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SCARBOROUGH — A proposed $5.5 million ice skating rink could be built on the outer edge of the Wentworth Intermediate School parking lot after Town Councilors accepted a recommendation Wednesday night.
The 5-2 vote, with Councilors Shawn Babine and Ed Blaise opposed, allows the Friends of Scarborough Hockey to move ahead with fundraising and planning for the 37,000-square-foot indoor rink.
FOSH member Jeff Murray said the facility would be used by players attending local, South Portland and Cape Elizabeth schools.
But acceptance of the recommendation of a site evaluation committee headed by Community Services Director Bruce Gullifer does not mean skaters can get ready to lace ’em up in anticipation of an October 2015 opening.
“It is a great next step, it gets us further down the road,” FOSH President Chuck Bradish said after the meeting, adding he expects the group can present sketch plans for the rink to the Planning Board next month.
Babine and Blaise said they support the rink concept, but not the site. It was one of several studied on the municipal campus, extending from Memorial Park along Sawyer Road and U.S. Route 1 to the Scarborough Public Library on Gorham Road.
Councilor Bill Donovan said the site was chosen and the proposed rink oriented to face the parking lot at Wentworth School to best accommodate traffic flow and use available parking, while still being a “good neighbor” to the library across Quentin Drive.
The site evaluation committee was created as part of the memorandum of understanding between the town and FOSH that councilors unanimously approved Oct. 15.
The committee also included Council Chairwoman Jessica Holbrook, Lee Allen of Northeast Civil Solutions, Facilities Manager Stephen Quirk, Scarborough High School Athletic Director Mike LeGage, and Todd Jepson, the School Department director of buildings, grounds and maintenance.
Independent traffic engineer Bill Bray, Scarborough Public Library Director Nancy Crowell, and School Board member Chris Caiazzo also participated in committee discussions.
The memorandum of understanding also requires FOSH to demonstrate financial capability to fund the project or make a Planning Board presentation by Jan. 31, 2015.
Murray on Wednesday said FOSH, now working to obtain nonprofit status, has approached two Maine-based foundations for funding and could hear from one by Dec. 15.
If grants come through, FOSH will still have a lot of local fundraising work left.
“We could not expect more than half” from the foundations, Murray said.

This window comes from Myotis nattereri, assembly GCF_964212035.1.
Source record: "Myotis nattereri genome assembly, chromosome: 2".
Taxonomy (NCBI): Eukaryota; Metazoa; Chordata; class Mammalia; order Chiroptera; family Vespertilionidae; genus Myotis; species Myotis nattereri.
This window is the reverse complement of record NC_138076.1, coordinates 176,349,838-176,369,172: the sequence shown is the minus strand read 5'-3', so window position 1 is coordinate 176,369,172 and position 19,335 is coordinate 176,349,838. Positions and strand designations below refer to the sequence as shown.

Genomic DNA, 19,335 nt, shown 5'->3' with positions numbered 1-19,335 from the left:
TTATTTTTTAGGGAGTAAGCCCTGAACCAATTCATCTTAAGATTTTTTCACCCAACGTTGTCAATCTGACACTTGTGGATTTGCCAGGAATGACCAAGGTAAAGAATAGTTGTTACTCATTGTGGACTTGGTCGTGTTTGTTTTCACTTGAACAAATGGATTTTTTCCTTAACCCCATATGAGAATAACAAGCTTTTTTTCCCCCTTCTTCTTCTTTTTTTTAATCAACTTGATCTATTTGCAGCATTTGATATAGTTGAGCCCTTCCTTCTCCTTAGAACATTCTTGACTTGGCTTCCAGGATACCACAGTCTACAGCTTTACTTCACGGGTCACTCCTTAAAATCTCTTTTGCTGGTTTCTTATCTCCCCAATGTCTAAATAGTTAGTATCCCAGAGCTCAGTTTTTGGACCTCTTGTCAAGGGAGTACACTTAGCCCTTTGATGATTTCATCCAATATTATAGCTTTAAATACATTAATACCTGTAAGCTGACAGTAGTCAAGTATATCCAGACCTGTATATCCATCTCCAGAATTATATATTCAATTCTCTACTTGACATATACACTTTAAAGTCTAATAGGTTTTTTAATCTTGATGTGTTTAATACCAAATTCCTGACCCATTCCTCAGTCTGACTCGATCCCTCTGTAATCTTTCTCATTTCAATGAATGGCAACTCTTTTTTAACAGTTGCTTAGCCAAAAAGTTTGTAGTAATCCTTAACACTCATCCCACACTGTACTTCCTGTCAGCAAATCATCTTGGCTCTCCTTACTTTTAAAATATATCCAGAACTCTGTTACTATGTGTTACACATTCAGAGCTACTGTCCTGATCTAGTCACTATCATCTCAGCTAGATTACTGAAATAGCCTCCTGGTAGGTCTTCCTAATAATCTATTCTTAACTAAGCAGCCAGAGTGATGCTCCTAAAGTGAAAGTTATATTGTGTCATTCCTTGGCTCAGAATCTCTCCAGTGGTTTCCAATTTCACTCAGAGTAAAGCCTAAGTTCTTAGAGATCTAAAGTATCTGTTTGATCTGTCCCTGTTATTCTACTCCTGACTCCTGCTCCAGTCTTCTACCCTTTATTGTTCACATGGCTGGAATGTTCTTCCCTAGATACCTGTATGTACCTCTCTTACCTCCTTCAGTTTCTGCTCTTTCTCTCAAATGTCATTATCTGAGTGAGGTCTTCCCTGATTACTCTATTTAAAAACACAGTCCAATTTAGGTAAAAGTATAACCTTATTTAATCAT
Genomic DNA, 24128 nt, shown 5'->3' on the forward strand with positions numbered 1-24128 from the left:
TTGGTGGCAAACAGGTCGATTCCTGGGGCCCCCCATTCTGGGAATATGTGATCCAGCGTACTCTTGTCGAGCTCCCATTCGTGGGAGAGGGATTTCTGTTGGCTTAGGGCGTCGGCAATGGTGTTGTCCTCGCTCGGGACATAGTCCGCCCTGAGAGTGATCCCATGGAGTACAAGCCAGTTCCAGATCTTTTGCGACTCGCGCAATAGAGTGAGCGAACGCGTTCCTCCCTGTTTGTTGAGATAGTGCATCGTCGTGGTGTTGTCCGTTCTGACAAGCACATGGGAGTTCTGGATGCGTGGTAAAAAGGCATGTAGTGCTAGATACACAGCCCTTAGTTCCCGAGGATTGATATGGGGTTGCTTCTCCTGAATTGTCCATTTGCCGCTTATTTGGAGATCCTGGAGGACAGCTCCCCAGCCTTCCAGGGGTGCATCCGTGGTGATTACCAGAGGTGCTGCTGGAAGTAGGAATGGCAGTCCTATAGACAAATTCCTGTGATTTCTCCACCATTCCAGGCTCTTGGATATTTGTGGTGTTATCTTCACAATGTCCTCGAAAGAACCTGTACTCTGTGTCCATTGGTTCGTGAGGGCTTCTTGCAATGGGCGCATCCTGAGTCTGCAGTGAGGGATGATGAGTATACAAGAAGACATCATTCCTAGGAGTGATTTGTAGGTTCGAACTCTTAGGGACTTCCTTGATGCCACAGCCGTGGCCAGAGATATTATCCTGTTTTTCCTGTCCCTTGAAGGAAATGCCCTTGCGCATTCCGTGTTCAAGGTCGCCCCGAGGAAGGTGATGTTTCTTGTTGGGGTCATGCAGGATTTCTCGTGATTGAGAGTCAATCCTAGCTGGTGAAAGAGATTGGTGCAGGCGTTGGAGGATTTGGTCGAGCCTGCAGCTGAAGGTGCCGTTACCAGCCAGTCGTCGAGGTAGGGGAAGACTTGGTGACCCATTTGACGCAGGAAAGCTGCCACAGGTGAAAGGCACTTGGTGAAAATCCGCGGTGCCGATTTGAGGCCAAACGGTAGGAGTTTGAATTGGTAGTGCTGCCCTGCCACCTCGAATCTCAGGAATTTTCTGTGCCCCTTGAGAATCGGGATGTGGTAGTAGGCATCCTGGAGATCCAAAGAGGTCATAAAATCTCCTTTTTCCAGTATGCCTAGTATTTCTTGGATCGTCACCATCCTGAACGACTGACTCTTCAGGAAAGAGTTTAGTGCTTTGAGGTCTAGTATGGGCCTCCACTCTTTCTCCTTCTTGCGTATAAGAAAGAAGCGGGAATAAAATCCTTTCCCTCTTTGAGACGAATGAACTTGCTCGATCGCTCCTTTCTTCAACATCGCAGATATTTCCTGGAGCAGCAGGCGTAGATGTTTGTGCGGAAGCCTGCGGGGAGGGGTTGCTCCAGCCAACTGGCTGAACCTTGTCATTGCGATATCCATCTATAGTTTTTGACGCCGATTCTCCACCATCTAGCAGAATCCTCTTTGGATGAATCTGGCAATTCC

While Donovan said the suggested site is best for several reasons, Babine, Blaise, a neighborhood resident and members of the library board of trustees said there are either better choices or a need for more study.
Green Needle Drive resident Bill Nickerson said the rink could add to the water problems he and neighbors have had in the development off Gorham Road for three or more decades.
“I couldn’t even mow most of the time out in my back yard,” Nickerson said. “I want to see (the rink) built, but not in the Green Needle Drive area. I don’t think it could take it.”
Town Manager Tom Hall said a retention pond could be considered as part of the rink plan, which requires Planning Board approval and possibly permits from the Maine Department of Environmental Protection.
Current and former library board members Linda Elliot, Thomas Eschner and Emily Read asked for a more comprehensive study of uses for the town-owned land and more consideration of the project’s effects on wetlands and parking at the library and school.
“The municipal campus should be used for municipal purposes, and I am not sure this project meets that threshold,” Read said.
Hall said there have been informal discussions about a master plan process for the land, which could eventually be used to build a new complex for the Police and Fire departments. He added the town’s hand was forced by the rink plan and construction schedule.
“They are at the edge of a very large fundraising campaign. There needs to be some level of specificity,” Hall said.
Babine, who was not part of the council when it approved the memorandum of understanding, said he prefers the rink be built on land now used for an outdoor rink across the road from the high school athletic fields. He also expressed reservations about the memorandum.
“The premise of the idea I think is incredible,” he said. ““I don’t know if I agree with the legal structure in the first place.”
Blaise said he supports the rink, but not on the town campus as spelled out in the memorandum.
Pine Point Road resident Mo Erickson questioned using town land for the rink, while noting more than 50 students who swim on local teams have to commute to Cape Elizabeth to practice. Bradish and Murray estimated 100 local students play in hockey programs from middle through high school.
If memorandum conditions are met and the rink is approved by the Planning Board, a lease will still have to be worked out. Holbrook and Hall were clear in their expectations that FOSH will pay for all construction, design and permitting costs, and for relocating one basketball court, which will be placed at the tennis courts on Wentworth Drive.
Noting the memorandum is a nonbinding first step, Holbrook supported the needed site recommendation while remaining wary of the entire plan.
“I’m not likely to support it if you ask us for a dime and there is not a multi-purpose to the rest of the building,” she said.